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Use Music, Stories, and Art to Teach Doctrine

“Use Music, Stories, and Art to Teach Doctrine,” Teaching in the Savior’s Way (2015)

“Use Music, Stories, and Art to Teach Doctrine,” Teaching in the Savior’s Way

Use Music, Stories, and Art to Teach Doctrine

teacher holding picture

When God created the earth, He filled it with a variety of animals, plants, and landscapes to give our lives richness and beauty. Look for ways you can add variety to your efforts to teach the gospel. Doing so will add richness and beauty to the experience of learners, and it will also help you reach learners with varying needs. Consider how using music, stories, pictures, and other forms of art can invite the Spirit, clarify gospel principles in memorable ways, and help learners relate the gospel to their everyday lives. Remember that such resources should not be the focus of the lesson, but only tools to help you teach the doctrines of the gospel more effectively.

Use Music to Invite the Spirit and Teach Doctrine

The First Presidency has said, “Music has boundless powers for moving [us] toward greater spirituality and devotion to the gospel.”1 Listening to or singing a hymn can create a reverent feeling and invite the Spirit. Hymns can also teach gospel principles. For example, “I Believe in Christ” (Hymns, no. 134) or the Hallelujah Chorus by George Frideric Handel could inspire a discussion of the Savior’s divine roles and titles. Consider how you can make music part of your lessons; for example, you could play a recording of a hymn or invite a family or some Primary children to sing in your class.

Questions to ponder. How has sacred music affected my testimony? How might it bless those I teach?

Scriptural example. What are some possible reasons Jesus and His disciples sang a hymn before they departed for Gethsemane? (see Matthew 26:30; see also Colossians 3:16; D&C 25:12).

Use Stories and Examples to Teach Gospel Principles

The Savior often told stories and parables to help His listeners understand how gospel principles applied to their everyday lives. His teachings are rich with references to fish, seeds, keys, cups, and many other everyday objects. As you prepare to teach, think of examples and stories from your own life and from the everyday lives of your class members that can make gospel principles come alive. You might discuss, for example, how the Holy Ghost is like a compass, a flashlight, or a warm blanket. Uplifting quotations from wholesome literature can also enrich a lesson. As often as possible, invite learners to share their own stories and experiences.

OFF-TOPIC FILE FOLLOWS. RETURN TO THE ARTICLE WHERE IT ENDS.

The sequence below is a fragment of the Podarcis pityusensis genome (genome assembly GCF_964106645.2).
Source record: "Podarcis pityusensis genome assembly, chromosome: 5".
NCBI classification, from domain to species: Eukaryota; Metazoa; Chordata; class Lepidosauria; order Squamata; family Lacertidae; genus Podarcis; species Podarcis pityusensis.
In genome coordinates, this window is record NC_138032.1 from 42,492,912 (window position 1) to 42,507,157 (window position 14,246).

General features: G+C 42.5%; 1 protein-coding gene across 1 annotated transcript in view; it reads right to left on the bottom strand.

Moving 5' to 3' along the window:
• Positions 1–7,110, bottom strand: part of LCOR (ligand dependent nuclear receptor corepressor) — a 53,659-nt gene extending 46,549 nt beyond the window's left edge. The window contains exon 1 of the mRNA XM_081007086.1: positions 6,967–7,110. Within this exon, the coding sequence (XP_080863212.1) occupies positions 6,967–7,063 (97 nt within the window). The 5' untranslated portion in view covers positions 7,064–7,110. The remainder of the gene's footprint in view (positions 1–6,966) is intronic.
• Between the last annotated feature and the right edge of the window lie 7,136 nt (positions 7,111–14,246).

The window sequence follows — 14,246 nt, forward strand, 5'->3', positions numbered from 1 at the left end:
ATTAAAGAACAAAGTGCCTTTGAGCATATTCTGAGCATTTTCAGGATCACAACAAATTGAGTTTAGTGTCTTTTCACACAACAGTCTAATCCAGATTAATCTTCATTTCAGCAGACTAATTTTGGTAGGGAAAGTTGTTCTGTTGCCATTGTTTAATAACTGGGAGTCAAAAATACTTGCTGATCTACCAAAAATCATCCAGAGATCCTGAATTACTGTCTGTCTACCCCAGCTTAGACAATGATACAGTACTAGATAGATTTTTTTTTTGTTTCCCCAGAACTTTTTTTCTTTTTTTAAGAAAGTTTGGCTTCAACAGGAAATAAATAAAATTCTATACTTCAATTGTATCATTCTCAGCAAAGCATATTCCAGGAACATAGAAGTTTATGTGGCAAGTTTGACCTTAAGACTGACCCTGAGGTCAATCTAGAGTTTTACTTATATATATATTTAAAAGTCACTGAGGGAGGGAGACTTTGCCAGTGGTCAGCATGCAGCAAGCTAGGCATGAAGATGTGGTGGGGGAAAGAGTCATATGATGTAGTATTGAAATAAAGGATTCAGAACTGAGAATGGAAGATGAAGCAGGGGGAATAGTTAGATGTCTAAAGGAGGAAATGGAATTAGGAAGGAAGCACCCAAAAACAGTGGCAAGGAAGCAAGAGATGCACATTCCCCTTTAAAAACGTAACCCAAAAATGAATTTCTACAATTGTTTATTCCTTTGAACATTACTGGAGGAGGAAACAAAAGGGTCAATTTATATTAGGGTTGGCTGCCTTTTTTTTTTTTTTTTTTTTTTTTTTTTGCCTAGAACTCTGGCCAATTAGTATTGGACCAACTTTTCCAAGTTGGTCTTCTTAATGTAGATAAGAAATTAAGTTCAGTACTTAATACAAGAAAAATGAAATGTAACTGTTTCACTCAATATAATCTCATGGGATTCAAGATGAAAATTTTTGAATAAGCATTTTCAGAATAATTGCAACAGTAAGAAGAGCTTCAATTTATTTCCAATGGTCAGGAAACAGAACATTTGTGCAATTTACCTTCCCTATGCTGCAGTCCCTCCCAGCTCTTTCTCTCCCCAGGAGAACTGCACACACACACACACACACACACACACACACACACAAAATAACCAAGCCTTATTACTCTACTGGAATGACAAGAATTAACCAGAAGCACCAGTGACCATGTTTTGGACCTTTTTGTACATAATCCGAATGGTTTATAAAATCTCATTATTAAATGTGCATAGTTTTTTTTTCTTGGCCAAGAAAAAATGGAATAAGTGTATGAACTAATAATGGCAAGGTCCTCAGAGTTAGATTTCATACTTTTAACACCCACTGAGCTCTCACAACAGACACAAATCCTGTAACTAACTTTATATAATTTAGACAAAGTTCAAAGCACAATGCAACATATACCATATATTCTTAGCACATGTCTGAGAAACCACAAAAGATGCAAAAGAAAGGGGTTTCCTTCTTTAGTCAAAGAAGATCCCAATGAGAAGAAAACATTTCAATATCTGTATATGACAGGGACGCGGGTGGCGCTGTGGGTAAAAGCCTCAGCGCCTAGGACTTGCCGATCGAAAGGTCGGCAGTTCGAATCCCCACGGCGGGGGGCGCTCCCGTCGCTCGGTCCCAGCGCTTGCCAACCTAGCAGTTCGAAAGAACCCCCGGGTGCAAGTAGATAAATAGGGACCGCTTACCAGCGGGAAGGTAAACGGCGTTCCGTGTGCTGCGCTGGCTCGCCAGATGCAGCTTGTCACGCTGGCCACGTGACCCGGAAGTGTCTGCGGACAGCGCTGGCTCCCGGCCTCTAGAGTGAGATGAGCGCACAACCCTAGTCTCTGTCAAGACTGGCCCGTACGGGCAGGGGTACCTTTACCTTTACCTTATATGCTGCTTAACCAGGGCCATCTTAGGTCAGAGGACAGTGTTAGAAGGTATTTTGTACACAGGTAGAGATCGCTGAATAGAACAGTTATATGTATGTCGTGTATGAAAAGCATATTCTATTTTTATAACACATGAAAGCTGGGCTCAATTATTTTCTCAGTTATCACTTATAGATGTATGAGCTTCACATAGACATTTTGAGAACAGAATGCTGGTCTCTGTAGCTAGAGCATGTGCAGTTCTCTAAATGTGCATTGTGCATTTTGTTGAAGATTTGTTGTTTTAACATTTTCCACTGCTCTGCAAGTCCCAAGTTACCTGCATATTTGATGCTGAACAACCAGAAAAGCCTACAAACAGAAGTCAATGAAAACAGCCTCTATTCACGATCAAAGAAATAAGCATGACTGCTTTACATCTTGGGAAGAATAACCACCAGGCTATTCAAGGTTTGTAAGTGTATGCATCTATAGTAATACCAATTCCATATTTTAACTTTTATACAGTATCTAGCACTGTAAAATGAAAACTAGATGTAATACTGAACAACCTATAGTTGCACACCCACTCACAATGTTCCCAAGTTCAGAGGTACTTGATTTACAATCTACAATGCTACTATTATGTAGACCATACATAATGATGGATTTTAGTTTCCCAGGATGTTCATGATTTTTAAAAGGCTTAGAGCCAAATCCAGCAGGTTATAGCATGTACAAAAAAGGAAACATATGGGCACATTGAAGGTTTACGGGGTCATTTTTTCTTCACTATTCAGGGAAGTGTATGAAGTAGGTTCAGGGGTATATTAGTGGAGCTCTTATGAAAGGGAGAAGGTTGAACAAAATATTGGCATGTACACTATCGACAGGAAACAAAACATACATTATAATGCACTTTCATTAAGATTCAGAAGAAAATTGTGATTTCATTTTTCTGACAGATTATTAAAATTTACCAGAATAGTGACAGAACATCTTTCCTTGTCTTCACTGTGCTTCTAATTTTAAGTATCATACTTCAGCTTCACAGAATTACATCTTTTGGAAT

Questions to ponder. What experiences from my life have helped me to understand gospel principles? How can I encourage learners to share their experiences?

Scriptural example. Why did the Savior use parables such as those found in Matthew 13:44–48?

Use Art to Engage Learners

Art, including pictures, videos, and dramatizations, can help engage learners—especially visual learners—and make scriptural accounts more memorable. The art you use should be more than decoration; it should help learners understand gospel doctrines. The Gospel Art Book and the LDS Media Library on contain many images and videos that can help learners visualize concepts or events. The painting The Second Coming by Harry Anderson, for example, can help learners ponder how they will feel when the Savior returns. Dramatizing the parable of the prodigal son can help learners understand what it means to forgive someone who has strayed.

Question to ponder. How can I use art to enhance the learning experience for class members in upcoming lessons?

Scriptural example. How did the Savior use visual images as He taught? (see, for example, Matthew 6:28–30; 22:16–21; Mark 12:41–44).

Christ showing coin to Jews

For the Discussion Leader

Share and counsel together. Begin by inviting teachers to share recent teaching experiences and ask questions related to teaching.

Learn together. Invite teachers to discuss one or more of the ideas in this section.

Practice. To model the principles taught in this section, look for ways to include music, stories, and art in your discussion. For example, before the meeting, you could invite teachers to come prepared to share music, stories, or artwork that they have used or could use to teach a gospel principle. After the teachers have shared, ask them to discuss how what they have shared might support the principle they are teaching and enhance the learning experience for those they teach.

Prepare. Decide together on a topic for the next meeting, and invite teachers to prepare.

  1. “First Presidency Preface,” Hymns, x.